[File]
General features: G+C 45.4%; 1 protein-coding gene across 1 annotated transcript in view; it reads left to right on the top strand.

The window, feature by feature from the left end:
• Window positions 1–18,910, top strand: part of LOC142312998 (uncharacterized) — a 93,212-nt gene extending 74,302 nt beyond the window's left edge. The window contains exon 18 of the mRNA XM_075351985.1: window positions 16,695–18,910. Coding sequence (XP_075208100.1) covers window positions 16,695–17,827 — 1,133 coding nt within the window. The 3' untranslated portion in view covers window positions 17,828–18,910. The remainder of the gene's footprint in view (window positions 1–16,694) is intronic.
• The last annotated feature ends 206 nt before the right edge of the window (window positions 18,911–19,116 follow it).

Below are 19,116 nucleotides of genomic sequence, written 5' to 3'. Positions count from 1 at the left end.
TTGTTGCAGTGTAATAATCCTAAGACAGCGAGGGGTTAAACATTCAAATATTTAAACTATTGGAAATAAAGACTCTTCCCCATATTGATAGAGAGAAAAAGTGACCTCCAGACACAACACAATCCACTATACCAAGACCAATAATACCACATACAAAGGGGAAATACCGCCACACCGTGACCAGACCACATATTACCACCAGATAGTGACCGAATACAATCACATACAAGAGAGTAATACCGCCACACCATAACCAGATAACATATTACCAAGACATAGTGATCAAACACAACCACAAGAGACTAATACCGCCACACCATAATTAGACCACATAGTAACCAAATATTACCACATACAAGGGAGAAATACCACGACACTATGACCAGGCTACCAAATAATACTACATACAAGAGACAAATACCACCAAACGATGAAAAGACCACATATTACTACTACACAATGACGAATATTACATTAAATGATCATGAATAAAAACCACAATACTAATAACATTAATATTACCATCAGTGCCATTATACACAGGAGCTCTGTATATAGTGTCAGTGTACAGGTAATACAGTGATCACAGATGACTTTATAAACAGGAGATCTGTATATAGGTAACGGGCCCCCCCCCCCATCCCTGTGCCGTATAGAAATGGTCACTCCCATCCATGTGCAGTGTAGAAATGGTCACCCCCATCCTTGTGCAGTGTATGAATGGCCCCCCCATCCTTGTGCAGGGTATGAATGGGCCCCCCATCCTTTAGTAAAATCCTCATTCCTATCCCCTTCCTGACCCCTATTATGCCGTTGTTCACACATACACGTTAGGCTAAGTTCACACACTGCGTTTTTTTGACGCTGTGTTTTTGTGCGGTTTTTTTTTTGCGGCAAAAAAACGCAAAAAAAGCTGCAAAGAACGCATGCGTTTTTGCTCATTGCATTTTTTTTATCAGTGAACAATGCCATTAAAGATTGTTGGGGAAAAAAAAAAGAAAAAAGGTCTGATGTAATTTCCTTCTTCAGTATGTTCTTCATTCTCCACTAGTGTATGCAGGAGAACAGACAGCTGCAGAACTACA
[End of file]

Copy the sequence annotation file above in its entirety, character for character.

General features: G+C 45.4%; 1 protein-coding gene across 1 annotated transcript in view; it reads left to right on the top strand.

The window, feature by feature from the left end:
• Window positions 1–18,910, top strand: part of LOC142312998 (uncharacterized) — a 93,212-nt gene extending 74,302 nt beyond the window's left edge. The window contains exon 18 of the mRNA XM_075351985.1: window positions 16,695–18,910. Coding sequence (XP_075208100.1) covers window positions 16,695–17,827 — 1,133 coding nt within the window. The 3' untranslated portion in view covers window positions 17,828–18,910. The remainder of the gene's footprint in view (window positions 1–16,694) is intronic.
• The last annotated feature ends 206 nt before the right edge of the window (window positions 18,911–19,116 follow it).

Below are 19,116 nucleotides of genomic sequence, written 5' to 3'. Positions count from 1 at the left end.
TTGTTGCAGTGTAATAATCCTAAGACAGCGAGGGGTTAAACATTCAAATATTTAAACTATTGGAAATAAAGACTCTTCCCCATATTGATAGAGAGAAAAAGTGACCTCCAGACACAACACAATCCACTATACCAAGACCAATAATACCACATACAAAGGGGAAATACCGCCACACCGTGACCAGACCACATATTACCACCAGATAGTGACCGAATACAATCACATACAAGAGAGTAATACCGCCACACCATAACCAGATAACATATTACCAAGACATAGTGATCAAACACAACCACAAGAGACTAATACCGCCACACCATAATTAGACCACATAGTAACCAAATATTACCACATACAAGGGAGAAATACCACGACACTATGACCAGGCTACCAAATAATACTACATACAAGAGACAAATACCACCAAACGATGAAAAGACCACATATTACTACTACACAATGACGAATATTACATTAAATGATCATGAATAAAAACCACAATACTAATAACATTAATATTACCATCAGTGCCATTATACACAGGAGCTCTGTATATAGTGTCAGTGTACAGGTAATACAGTGATCACAGATGACTTTATAAACAGGAGATCTGTATATAGGTAACGGGCCCCCCCCCCCATCCCTGTGCCGTATAGAAATGGTCACTCCCATCCATGTGCAGTGTAGAAATGGTCACCCCCATCCTTGTGCAGTGTATGAATGGCCCCCCCATCCTTGTGCAGGGTATGAATGGGCCCCCCATCCTTTAGTAAAATCCTCATTCCTATCCCCTTCCTGACCCCTATTATGCCGTTGTTCACACATACACGTTAGGCTAAGTTCACACACTGCGTTTTTTTGACGCTGTGTTTTTGTGCGGTTTTTTTTTTGCGGCAAAAAAACGCAAAAAAAGCTGCAAAGAACGCATGCGTTTTTGCTCATTGCATTTTTTTTATCAGTGAACAATGCCATTAAAGATTGTTGGGGAAAAAAAAAAGAAAAAAGGTCTGATGTAATTTCCTTCTTCAGTATGTTCTTCATTCTCCACTAGTGTATGCAGGAGAACAGACAGCTGCAGAACTACA